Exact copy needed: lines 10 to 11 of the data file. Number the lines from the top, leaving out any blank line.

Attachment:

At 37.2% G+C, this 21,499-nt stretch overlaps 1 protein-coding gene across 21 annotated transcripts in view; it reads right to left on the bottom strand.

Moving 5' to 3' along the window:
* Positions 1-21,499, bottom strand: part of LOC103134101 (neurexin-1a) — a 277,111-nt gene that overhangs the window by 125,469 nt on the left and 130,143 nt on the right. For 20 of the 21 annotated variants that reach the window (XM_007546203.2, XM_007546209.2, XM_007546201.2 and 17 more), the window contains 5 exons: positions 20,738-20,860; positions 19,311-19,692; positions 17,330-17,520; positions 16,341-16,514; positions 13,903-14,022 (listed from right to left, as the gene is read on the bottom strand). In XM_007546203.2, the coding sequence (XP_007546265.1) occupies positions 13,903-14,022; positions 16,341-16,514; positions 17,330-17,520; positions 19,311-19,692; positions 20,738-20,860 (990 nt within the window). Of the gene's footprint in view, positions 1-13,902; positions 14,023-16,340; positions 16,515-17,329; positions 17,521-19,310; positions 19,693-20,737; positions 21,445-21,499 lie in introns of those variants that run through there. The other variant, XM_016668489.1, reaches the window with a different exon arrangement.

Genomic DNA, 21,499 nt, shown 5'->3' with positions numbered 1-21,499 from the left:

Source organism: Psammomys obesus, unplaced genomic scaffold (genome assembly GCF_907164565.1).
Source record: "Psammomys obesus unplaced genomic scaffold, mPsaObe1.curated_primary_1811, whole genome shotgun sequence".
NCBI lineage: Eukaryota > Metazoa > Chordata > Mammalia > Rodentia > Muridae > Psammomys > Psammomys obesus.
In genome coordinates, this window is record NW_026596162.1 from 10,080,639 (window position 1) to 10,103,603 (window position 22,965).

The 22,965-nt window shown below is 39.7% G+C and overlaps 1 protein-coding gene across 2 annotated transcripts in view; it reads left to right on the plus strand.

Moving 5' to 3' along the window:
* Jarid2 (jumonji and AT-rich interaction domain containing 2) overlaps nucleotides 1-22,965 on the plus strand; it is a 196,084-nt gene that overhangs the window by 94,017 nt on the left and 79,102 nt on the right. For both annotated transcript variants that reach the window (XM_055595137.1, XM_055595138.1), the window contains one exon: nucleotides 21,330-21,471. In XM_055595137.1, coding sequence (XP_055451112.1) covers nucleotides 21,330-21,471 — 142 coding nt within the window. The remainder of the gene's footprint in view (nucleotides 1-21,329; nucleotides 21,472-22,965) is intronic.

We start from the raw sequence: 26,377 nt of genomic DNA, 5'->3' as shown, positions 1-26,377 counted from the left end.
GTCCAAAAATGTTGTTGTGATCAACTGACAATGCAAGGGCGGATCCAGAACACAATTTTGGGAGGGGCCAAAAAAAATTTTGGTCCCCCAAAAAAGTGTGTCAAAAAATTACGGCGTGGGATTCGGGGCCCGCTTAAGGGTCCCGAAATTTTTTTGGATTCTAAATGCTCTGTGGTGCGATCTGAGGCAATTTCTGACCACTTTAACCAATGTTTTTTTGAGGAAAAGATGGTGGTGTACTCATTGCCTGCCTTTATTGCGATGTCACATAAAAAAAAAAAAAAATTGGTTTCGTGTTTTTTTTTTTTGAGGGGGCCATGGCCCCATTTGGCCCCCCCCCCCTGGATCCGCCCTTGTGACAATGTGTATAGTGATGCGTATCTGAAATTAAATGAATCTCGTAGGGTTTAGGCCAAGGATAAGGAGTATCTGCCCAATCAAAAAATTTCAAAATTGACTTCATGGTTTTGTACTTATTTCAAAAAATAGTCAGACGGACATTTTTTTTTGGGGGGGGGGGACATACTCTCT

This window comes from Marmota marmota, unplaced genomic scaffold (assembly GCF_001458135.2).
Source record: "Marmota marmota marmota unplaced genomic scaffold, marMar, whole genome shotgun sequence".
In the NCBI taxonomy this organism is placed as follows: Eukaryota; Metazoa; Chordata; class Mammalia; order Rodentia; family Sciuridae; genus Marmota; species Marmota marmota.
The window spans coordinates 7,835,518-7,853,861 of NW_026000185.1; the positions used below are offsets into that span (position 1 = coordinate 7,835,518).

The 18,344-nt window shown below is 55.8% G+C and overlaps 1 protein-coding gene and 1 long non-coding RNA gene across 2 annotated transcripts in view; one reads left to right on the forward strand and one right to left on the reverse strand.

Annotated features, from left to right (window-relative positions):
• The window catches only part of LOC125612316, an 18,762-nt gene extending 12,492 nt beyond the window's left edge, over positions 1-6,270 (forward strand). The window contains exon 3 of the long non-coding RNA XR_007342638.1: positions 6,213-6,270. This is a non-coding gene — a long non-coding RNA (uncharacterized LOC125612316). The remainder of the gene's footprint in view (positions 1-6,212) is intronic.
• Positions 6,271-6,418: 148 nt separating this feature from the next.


Moving 5' to 3' along the window:
* Jarid2 (jumonji and AT-rich interaction domain containing 2) overlaps nucleotides 1-22,965 on the plus strand; it is a 196,084-nt gene that overhangs the window by 94,017 nt on the left and 79,102 nt on the right. For both annotated transcript variants that reach the window (XM_055595137.1, XM_055595138.1), the window contains one exon: nucleotides 21,330-21,471. In XM_055595137.1, coding sequence (XP_055451112.1) covers nucleotides 21,330-21,471 — 142 coding nt within the window. The remainder of the gene's footprint in view (nucleotides 1-21,329; nucleotides 21,472-22,965) is intronic.